Dialysis companies have poured $94 million into a campaign to defeat a California ballot initiative that would cap profit margins at their outpatient clinics, the most spending since pharmaceutical companies helped defeat a drug-price referendum two years ago.
Proposition 8 would require the state’s 555 kidney dialysis clinics to give insurance companies back any money they make when revenue exceeds 115% of the cost of direct patient care and improvements such as staff training. It will be on the Nov. 6 ballot along with 10 other California initiatives on topics ranging from daylight savings time to the size of cages for farm animals.
The ballot measure is the latest front in a battle between organized labor and the state’s two largest dialysis providers, DaVita Inc. and the North American unit of Fresenius Medical Care AG & Co. The Service Employees International Union-United Healthcare Workers West, which sponsored the referendum, has failed to push similar bills through the Democratic-controlled state legislature.
Critics say the referendum is merely an attempt by the union to punish dialysis companies, which have resisted efforts to allow clinic workers to organize. One major newspaper editorial board accused the union of hijacking the ballot process to wage a labor battle.
“The initiative process is not the place to tilt the scales in a labor dispute,” the San Francisco Chronicle said in a Sept. 9 editorial.
DaVita and Fresenius, which treat almost 70% of dialysis patients in the state, are the biggest donors to the opposition effort, according to the office of the California secretary of state. The total raised is the most for a single California ballot initiative in at least two years, approaching the $109 million spent by pharmaceutical companies against a proposal to lower drug prices in 2016.
The union, which has contributed $17 million to support the measure, says limiting revenue would force companies like Davita and Fresenius to spend more on what it says is inadequate patient care, sanitation and staffing. The labor group said it’s not surprising that it’s being outgunned financially by the two dialysis giants.
“This is their profits on the line,” said Sean Wherley, a union spokesman. “This is their business model. What is shocking is that they act as if they will lose everything when in reality they will maintain handsome profits. Just not the obscene profits they make today.”
DaVita and Fresenius earn almost $400 million each year in California, according to the ballot initiative.
Fresenius didn’t respond to request for comment. In an email, a DaVita spokesman said the proposition would limit patients’ access to dialysis treatments and jeopardize their care. Peter Grauer, chairman of Bloomberg News parent Bloomberg LP, is a member of DaVita’s board of directors.
Shares of Denver-based DaVita have fallen 2.9% in 2018, while U.S. shares of Fresenius, a German company, are down 6.7% this year. That compares with a 2% gain for the S&P 500 Index.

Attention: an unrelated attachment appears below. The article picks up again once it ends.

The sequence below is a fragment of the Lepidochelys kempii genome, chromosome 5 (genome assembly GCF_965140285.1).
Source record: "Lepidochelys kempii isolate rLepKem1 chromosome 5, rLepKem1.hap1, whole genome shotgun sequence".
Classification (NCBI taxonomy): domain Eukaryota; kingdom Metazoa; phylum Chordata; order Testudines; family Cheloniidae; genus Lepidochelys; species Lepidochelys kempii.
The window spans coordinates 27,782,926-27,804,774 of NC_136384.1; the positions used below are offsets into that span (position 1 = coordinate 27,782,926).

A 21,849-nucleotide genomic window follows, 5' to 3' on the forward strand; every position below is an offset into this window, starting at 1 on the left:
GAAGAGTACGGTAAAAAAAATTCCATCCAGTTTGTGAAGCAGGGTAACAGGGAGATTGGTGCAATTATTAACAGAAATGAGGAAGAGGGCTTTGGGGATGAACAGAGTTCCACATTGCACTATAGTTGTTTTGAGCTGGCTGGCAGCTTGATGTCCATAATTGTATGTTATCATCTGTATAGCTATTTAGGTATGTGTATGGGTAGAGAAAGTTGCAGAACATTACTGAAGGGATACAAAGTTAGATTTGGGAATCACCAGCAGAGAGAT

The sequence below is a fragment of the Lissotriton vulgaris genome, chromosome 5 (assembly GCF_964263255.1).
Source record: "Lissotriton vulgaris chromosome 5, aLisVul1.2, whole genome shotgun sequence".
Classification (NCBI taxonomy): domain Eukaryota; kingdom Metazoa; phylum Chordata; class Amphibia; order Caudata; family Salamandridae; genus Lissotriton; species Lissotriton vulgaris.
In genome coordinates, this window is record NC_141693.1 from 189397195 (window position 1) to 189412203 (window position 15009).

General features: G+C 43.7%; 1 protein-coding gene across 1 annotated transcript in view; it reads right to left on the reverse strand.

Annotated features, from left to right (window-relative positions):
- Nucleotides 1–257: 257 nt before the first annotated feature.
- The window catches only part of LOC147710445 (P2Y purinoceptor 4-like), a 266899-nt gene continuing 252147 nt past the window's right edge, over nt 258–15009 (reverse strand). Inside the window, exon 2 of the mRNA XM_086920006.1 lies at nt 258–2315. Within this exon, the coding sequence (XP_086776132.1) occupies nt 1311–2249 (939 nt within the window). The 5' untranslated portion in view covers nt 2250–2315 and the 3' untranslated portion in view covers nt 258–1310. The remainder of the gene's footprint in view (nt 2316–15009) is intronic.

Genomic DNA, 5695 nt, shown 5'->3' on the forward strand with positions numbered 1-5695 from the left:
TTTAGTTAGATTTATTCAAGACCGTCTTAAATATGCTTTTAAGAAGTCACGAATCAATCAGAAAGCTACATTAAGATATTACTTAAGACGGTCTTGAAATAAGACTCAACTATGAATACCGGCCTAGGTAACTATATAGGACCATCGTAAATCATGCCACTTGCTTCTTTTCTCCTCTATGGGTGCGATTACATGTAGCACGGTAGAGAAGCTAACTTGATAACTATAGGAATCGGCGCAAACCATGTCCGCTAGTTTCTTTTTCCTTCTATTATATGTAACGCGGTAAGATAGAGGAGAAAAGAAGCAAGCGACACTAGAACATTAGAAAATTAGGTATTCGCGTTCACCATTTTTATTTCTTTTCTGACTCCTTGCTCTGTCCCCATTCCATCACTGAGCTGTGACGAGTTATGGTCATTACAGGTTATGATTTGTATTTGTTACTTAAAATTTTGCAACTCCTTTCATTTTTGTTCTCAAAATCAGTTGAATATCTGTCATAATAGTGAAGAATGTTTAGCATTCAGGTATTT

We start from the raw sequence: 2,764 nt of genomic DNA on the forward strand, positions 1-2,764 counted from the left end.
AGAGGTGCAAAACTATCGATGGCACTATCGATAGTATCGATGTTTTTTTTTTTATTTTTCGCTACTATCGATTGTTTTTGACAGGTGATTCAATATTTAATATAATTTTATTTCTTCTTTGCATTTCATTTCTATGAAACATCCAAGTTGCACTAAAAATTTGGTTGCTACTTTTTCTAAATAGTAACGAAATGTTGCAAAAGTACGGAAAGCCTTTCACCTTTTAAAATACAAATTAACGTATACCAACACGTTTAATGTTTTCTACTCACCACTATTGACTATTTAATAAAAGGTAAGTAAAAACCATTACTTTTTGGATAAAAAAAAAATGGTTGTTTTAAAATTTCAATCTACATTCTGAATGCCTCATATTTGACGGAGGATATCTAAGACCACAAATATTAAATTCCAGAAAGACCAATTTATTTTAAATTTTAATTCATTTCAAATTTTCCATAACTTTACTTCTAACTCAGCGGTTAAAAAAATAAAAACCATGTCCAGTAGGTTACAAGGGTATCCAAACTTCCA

Dialysis is a life-saving treatment that purifies blood for people with kidney failure. Roughly 70,000 Californians need the hours-long service multiple times a week for the duration of their lives, and the number of patients increases every year as diabetes and hypertension — conditions that damage kidneys — become more prevalent.
Under the proposal, revenue would be linked to an allowable cost of care, which includes wages and benefits of non-managerial staff, drugs, medical supplies, patient education and counseling. But because costs don’t include professional salaries, most clinics in California would lose money and possibly be forced to close, according to a report by the Berkeley Research Group funded by a group opposed to the referendum.
Berkeley, which studied 80% of the state’s dialysis clinics, didn’t immediately respond to a request for comment.
More than 100 provider groups, patient advocacy networks and community clinics oppose the referendum, warning that fewer outpatient facilities could lead to cardiac arrest, fluid buildup in the lungs and strokes for dialysis patients.
“As emergency physicians, we actually regularly treat dialysis patients,” said Chi Perlroth, president of the California American College of Emergency Physicians. “They end up in the ER due to missed dialysis appointments already based on other things that happen in their lives. Missing dialysis isn’t like missing a blood pressure medication dose. It could actually lead to life-threatening complications.”
Supporters dismiss those arguments as fear-mongering. Companies like DaVita and Fresenius, the union claims, mark up dialysis treatment to more than 350% of the cost of administration. Backers say the measure would improve quality of care because clinics could avoid reimbursing insurers by spending more money on staff training, medi
— Read 5 States Where Kidneys Look Worse, on ThinkAdvisor.